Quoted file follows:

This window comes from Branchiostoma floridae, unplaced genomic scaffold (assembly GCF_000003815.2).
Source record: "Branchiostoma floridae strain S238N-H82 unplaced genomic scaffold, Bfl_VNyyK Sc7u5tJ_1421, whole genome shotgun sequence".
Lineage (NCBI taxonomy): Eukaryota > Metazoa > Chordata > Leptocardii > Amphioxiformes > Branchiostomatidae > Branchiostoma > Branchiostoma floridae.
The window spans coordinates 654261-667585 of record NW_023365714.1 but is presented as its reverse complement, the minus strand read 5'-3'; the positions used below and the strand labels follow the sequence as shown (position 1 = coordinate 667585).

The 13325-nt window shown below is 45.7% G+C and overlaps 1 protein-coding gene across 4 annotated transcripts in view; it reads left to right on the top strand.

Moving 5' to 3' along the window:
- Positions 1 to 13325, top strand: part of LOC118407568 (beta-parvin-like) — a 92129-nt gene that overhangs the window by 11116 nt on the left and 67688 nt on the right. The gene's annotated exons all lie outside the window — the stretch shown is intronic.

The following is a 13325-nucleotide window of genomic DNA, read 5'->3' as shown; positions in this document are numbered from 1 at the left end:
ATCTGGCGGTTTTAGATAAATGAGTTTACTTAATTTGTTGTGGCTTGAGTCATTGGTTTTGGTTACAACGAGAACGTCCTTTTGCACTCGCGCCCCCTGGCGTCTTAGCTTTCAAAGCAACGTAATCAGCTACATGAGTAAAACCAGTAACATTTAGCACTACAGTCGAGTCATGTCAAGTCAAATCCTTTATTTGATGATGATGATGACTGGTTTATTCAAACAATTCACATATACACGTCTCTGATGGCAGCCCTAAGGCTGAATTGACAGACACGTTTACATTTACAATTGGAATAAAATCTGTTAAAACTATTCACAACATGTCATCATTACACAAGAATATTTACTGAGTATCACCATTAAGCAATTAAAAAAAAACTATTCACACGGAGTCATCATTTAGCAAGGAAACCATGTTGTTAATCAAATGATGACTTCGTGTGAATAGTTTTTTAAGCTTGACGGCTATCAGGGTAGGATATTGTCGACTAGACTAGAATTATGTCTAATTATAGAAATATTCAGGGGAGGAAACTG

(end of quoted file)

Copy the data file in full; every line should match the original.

This window comes from Branchiostoma floridae, unplaced genomic scaffold (assembly GCF_000003815.2).
Source record: "Branchiostoma floridae strain S238N-H82 unplaced genomic scaffold, Bfl_VNyyK Sc7u5tJ_1421, whole genome shotgun sequence".
Lineage (NCBI taxonomy): Eukaryota > Metazoa > Chordata > Leptocardii > Amphioxiformes > Branchiostomatidae > Branchiostoma > Branchiostoma floridae.
The window spans coordinates 654261-667585 of record NW_023365714.1 but is presented as its reverse complement, the minus strand read 5'-3'; the positions used below and the strand labels follow the sequence as shown (position 1 = coordinate 667585).

The 13325-nt window shown below is 45.7% G+C and overlaps 1 protein-coding gene across 4 annotated transcripts in view; it reads left to right on the top strand.

Moving 5' to 3' along the window:
- Positions 1 to 13325, top strand: part of LOC118407568 (beta-parvin-like) — a 92129-nt gene that overhangs the window by 11116 nt on the left and 67688 nt on the right. The gene's annotated exons all lie outside the window — the stretch shown is intronic.

The following is a 13325-nucleotide window of genomic DNA, read 5'->3' as shown; positions in this document are numbered from 1 at the left end:
ATCTGGCGGTTTTAGATAAATGAGTTTACTTAATTTGTTGTGGCTTGAGTCATTGGTTTTGGTTACAACGAGAACGTCCTTTTGCACTCGCGCCCCCTGGCGTCTTAGCTTTCAAAGCAACGTAATCAGCTACATGAGTAAAACCAGTAACATTTAGCACTACAGTCGAGTCATGTCAAGTCAAATCCTTTATTTGATGATGATGATGACTGGTTTATTCAAACAATTCACATATACACGTCTCTGATGGCAGCCCTAAGGCTGAATTGACAGACACGTTTACATTTACAATTGGAATAAAATCTGTTAAAACTATTCACAACATGTCATCATTACACAAGAATATTTACTGAGTATCACCATTAAGCAATTAAAAAAAAACTATTCACACGGAGTCATCATTTAGCAAGGAAACCATGTTGTTAATCAAATGATGACTTCGTGTGAATAGTTTTTTAAGCTTGACGGCTATCAGGGTAGGATATTGTCGACTAGACTAGAATTATGTCTAATTATAGAAATATTCAGGGGAGGAAACTG